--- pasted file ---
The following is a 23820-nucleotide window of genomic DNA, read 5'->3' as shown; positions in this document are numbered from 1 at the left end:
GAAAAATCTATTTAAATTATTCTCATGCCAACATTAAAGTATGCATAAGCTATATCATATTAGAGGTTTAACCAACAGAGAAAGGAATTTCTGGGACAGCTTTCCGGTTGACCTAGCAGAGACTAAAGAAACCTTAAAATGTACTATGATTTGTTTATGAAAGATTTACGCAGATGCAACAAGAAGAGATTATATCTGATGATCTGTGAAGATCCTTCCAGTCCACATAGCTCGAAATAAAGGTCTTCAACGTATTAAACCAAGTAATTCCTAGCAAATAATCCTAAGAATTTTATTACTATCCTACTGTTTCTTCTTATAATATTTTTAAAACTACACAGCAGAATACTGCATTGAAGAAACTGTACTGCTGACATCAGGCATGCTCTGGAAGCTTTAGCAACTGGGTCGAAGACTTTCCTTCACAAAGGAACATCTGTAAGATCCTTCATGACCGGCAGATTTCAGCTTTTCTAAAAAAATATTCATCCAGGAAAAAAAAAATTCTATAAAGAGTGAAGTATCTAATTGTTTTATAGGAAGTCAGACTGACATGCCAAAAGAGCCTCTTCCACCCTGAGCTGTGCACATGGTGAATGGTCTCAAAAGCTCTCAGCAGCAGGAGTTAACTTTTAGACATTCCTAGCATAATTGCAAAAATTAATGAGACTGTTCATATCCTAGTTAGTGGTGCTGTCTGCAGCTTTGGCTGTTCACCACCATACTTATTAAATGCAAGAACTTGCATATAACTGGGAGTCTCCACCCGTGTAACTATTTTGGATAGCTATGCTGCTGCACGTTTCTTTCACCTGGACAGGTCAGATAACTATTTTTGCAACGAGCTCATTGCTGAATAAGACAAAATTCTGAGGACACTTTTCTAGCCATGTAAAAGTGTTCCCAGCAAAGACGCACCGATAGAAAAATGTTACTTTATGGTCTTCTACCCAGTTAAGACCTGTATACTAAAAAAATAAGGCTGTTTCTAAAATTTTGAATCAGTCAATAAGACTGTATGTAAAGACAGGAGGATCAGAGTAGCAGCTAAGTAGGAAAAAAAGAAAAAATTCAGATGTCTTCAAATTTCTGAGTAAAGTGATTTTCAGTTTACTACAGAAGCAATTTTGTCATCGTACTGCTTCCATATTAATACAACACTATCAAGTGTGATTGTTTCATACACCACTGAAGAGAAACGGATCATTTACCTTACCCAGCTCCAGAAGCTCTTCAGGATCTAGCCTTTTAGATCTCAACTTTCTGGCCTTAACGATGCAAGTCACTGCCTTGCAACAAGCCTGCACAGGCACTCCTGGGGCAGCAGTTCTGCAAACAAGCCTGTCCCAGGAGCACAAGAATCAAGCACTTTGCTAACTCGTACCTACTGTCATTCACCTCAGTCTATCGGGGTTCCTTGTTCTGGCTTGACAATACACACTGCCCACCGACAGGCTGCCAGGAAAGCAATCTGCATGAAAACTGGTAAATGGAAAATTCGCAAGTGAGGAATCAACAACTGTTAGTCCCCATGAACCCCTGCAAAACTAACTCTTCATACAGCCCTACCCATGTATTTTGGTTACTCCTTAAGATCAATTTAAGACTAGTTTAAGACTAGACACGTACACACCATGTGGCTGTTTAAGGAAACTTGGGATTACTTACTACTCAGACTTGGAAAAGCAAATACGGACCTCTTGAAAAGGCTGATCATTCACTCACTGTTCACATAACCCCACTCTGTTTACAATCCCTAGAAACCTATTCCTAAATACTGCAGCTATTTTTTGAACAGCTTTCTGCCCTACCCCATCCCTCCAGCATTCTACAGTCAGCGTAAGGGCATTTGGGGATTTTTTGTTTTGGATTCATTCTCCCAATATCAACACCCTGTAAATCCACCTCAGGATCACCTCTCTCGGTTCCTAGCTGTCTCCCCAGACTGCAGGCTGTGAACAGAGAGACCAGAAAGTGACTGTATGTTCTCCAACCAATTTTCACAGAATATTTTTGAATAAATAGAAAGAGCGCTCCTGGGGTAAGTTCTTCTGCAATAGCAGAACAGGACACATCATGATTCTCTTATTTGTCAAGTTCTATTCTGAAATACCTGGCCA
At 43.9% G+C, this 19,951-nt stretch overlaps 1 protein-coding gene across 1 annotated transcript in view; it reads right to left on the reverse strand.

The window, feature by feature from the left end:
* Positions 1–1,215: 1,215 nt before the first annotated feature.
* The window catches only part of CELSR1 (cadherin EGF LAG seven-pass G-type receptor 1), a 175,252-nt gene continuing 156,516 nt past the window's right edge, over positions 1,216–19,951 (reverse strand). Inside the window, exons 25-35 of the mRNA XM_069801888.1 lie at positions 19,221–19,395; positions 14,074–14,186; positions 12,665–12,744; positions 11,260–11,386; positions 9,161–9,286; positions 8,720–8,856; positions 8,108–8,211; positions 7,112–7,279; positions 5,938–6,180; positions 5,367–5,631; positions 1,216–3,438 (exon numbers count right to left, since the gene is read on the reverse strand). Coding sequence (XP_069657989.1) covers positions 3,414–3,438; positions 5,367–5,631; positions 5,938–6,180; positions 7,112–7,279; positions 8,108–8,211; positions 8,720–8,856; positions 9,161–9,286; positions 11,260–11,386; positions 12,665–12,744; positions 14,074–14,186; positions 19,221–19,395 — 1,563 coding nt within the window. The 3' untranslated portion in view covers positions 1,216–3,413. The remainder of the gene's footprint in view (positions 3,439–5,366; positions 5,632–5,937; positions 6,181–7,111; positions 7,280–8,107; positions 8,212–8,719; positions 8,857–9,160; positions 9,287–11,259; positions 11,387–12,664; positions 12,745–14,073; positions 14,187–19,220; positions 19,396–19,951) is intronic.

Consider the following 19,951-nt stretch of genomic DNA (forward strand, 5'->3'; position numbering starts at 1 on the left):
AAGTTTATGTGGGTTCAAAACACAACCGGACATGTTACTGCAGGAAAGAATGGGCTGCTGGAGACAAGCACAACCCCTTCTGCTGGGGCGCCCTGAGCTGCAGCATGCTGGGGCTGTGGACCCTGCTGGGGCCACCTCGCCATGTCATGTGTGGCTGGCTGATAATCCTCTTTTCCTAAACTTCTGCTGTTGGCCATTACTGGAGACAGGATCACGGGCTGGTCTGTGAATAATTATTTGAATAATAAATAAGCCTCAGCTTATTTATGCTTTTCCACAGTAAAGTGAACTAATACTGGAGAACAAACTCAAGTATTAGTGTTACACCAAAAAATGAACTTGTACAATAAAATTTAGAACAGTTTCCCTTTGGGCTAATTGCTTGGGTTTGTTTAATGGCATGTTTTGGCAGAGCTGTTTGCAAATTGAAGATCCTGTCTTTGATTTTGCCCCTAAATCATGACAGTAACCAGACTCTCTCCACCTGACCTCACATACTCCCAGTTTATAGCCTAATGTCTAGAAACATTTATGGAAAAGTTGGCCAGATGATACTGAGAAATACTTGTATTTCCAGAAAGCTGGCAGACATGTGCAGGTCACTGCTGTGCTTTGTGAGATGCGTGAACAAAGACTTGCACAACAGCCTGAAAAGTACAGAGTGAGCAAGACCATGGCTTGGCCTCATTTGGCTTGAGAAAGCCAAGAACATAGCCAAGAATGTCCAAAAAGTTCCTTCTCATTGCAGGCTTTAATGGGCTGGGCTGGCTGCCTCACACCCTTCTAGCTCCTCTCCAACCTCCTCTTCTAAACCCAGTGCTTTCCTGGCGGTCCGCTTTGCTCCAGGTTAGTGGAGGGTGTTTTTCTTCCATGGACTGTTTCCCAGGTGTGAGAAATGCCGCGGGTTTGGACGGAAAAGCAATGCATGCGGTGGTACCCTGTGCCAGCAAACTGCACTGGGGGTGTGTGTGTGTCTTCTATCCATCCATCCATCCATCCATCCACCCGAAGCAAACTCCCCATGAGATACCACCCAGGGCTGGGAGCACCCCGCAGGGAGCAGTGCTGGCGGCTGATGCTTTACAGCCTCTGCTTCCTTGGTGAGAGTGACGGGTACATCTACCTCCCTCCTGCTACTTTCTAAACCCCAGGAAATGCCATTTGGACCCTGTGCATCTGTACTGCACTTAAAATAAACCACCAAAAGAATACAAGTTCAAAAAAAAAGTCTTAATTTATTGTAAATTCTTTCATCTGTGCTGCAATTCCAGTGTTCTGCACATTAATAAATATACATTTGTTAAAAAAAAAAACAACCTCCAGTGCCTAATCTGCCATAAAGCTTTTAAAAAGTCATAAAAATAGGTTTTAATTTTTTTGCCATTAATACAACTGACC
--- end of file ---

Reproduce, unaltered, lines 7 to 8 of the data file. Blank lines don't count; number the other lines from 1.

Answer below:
Consider the following 19,951-nt stretch of genomic DNA (forward strand, 5'->3'; position numbering starts at 1 on the left):
AAGTTTATGTGGGTTCAAAACACAACCGGACATGTTACTGCAGGAAAGAATGGGCTGCTGGAGACAAGCACAACCCCTTCTGCTGGGGCGCCCTGAGCTGCAGCATGCTGGGGCTGTGGACCCTGCTGGGGCCACCTCGCCATGTCATGTGTGGCTGGCTGATAATCCTCTTTTCCTAAACTTCTGCTGTTGGCCATTACTGGAGACAGGATCACGGGCTGGTCTGTGAATAATTATTTGAATAATAAATAAGCCTCAGCTTATTTATGCTTTTCCACAGTAAAGTGAACTAATACTGGAGAACAAACTCAAGTATTAGTGTTACACCAAAAAATGAACTTGTACAATAAAATTTAGAACAGTTTCCCTTTGGGCTAATTGCTTGGGTTTGTTTAATGGCATGTTTTGGCAGAGCTGTTTGCAAATTGAAGATCCTGTCTTTGATTTTGCCCCTAAATCATGACAGTAACCAGACTCTCTCCACCTGACCTCACATACTCCCAGTTTATAGCCTAATGTCTAGAAACATTTATGGAAAAGTTGGCCAGATGATACTGAGAAATACTTGTATTTCCAGAAAGCTGGCAGACATGTGCAGGTCACTGCTGTGCTTTGTGAGATGCGTGAACAAAGACTTGCACAACAGCCTGAAAAGTACAGAGTGAGCAAGACCATGGCTTGGCCTCATTTGGCTTGAGAAAGCCAAGAACATAGCCAAGAATGTCCAAAAAGTTCCTTCTCATTGCAGGCTTTAATGGGCTGGGCTGGCTGCCTCACACCCTTCTAGCTCCTCTCCAACCTCCTCTTCTAAACCCAGTGCTTTCCTGGCGGTCCGCTTTGCTCCAGGTTAGTGGAGGGTGTTTTTCTTCCATGGACTGTTTCCCAGGTGTGAGAAATGCCGCGGGTTTGGACGGAAAAGCAATGCATGCGGTGGTACCCTGTGCCAGCAAACTGCACTGGGGGTGTGTGTGTGTCTTCTATCCATCCATCCATCCATCCATCCACCCGAAGCAAACTCCCCATGAGATACCACCCAGGGCTGGGAGCACCCCGCAGGGAGCAGTGCTGGCGGCTGATGCTTTACAGCCTCTGCTTCCTTGGTGAGAGTGACGGGTACATCTACCTCCCTCCTGCTACTTTCTAAACCCCAGGAAATGCCATTTGGACCCTGTGCATCTGTACTGCACTTAAAATAAACCACCAAAAGAATACAAGTTCAAAAAAAAAGTCTTAATTTATTGTAAATTCTTTCATCTGTGCTGCAATTCCAGTGTTCTGCACATTAATAAATATACATTTGTTAAAAAAAAAAACAACCTCCAGTGCCTAATCTGCCATAAAGCTTTTAAAAAGTCATAAAAATAGGTTTTAATTTTTTTGCCATTAATACAACTGACC